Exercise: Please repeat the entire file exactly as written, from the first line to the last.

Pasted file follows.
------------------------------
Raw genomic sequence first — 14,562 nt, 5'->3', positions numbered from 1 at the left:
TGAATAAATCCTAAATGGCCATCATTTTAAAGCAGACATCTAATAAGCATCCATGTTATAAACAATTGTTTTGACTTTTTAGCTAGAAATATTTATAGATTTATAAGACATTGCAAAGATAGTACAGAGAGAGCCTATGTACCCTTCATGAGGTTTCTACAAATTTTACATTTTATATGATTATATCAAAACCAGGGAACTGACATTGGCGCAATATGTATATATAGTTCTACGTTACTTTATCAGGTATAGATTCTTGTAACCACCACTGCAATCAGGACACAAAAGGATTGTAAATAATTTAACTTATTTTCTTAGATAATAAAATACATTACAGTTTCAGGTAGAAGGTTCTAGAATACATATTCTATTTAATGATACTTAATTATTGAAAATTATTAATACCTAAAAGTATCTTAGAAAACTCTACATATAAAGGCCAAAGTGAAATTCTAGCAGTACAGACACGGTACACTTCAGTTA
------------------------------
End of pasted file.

Raw genomic sequence first — 14,562 nt, 5'->3', positions numbered from 1 at the left:
TGAATAAATCCTAAATGGCCATCATTTTAAAGCAGACATCTAATAAGCATCCATGTTATAAACAATTGTTTTGACTTTTTAGCTAGAAATATTTATAGATTTATAAGACATTGCAAAGATAGTACAGAGAGAGCCTATGTACCCTTCATGAGGTTTCTACAAATTTTACATTTTATATGATTATATCAAAACCAGGGAACTGACATTGGCGCAATATGTATATATAGTTCTACGTTACTTTATCAGGTATAGATTCTTGTAACCACCACTGCAATCAGGACACAAAAGGATTGTAAATAATTTAACTTATTTTCTTAGATAATAAAATACATTACAGTTTCAGGTAGAAGGTTCTAGAATACATATTCTATTTAATGATACTTAATTATTGAAAATTATTAATACCTAAAAGTATCTTAGAAAACTCTACATATAAAGGCCAAAGTGAAATTCTAGCAGTACAGACACGGTACACTTCAGTTA